Before Hurricane Matthew struck Haiti on October 4th, households in Haiti were struggling to recover from: several years of drought, exacerbated by the El Niño phenomenon in 2015 the consequences of the 2010 earthquake, the continued cholera outbreak that followed the 2010 earthquake.
Despite a decline in both monetary and multidimensional poverty rates since 2000, Haiti remains among the poorest and most unequal countries in Latin America. Two years after the 2010 earthquake, poverty was still high, particularly in rural areas. This report establishes that in 2012 more than one in two Haitians was poor, living on less than $ 2.41 a day, and one person in four was living below the national extreme poverty line of $1.23 a day.
Haiti has a vision to become an emerging economy by 2030. Haiti’s geography, resources, and history provide it with opportunities. The country has comparative advantages, including its proximity and access to major markets; a young labor force and a dynamic diaspora; and substantial geographic, historical, and cultural assets.
The Private Sector Assessment Report (PSAR) presents an overview of the private sector in Haiti1. The basis for this report was drawn from the Final Integrated Report on a Strategy for Haiti, which was originally developed for the Inter-American Development Bank’s Multilateral Investment Fund (MIF).2 It was intended to inform the MIF’s strategy in Haiti.
La microfinance haïtienne est peu étudiée. Il y a peu de recherches scientifiques menées dans le secteur de l’économie nationale. Pourtant, ce dernier occupe une place désormais importante dans l’économie nationale. Le présent article vise à contribuer à pallier cette lacune. Il propose un point de départ pour les recherches futures, appelées à être menées tant par des étudiants que par des chercheurs confirmés. Les praticiens pourront se retrouver, espérons-nous, dans notre découpage de l’histoire récente de la microfinance haïtienne en quatre phases et deux cycles d’expansion dont le dernier n’est pas encore achevé.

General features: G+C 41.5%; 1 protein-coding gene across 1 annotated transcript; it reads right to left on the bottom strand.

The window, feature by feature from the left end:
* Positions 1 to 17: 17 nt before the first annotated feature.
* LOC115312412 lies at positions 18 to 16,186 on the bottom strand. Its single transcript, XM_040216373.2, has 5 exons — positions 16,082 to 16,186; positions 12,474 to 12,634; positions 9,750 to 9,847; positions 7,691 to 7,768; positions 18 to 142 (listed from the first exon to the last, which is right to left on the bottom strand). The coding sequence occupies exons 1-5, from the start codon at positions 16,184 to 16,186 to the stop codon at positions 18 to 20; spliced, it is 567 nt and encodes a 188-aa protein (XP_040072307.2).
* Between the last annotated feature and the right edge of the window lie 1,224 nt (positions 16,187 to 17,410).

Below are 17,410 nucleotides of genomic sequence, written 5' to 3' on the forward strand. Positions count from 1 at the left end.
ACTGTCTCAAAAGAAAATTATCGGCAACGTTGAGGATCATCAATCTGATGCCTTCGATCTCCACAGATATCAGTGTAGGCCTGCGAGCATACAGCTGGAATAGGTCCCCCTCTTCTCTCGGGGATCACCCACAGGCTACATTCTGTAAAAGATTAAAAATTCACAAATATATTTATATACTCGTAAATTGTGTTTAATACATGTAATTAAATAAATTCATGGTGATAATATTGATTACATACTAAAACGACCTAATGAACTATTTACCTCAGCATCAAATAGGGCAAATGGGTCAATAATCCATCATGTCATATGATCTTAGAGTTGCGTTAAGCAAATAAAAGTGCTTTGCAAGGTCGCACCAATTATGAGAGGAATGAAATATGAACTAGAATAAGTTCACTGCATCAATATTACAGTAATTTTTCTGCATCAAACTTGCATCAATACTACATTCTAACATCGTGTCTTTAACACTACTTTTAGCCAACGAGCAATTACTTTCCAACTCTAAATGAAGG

This paper uses hedonic regression analysis to examine the salaries of 876 observations provided by 79 independent employers throughout Haiti. Its results identify salary drivers that have a statistically significant effect on salaries and it estimates those effects in a meaningful way for employers and managers to use.
In November 2010, Digicel and Voilá both made mobile money services publicly available in Haiti. Building upon our previous research on domestic remittances and financial practices, we returned to Haiti from December to April to identify mobile money’s potentials and challenges given the specific characteristics of the mobile money services offered and the needs of the Haitian population. This report presents our analysis of how the new mobile money services fit into Haiti's existing socioeconomic environment, and how customers are adapting and using the services. We identify six key insights and make recommendations for the development of mobile money in Haiti.
This report provides a qualitative snapshot of Haitian monetary ecologies six months after the 7.0 magnitude earthquake on January 12, 2010. The research examined the variety of ways in which money, people and goods circulate throughout Haiti in light of the changing economic, social and financial landscape.
This document is based on a study executed in Haiti in January 1989 by the Consultant, Donna Plotkin. It responds to subregional concerns about the lack of data relating to women's economic contribution to development. This study is part of the project "The Establishment of a Data Base on Women's Participation in Social and Economic Change, Phase II" funded by the Government of the Netherlands.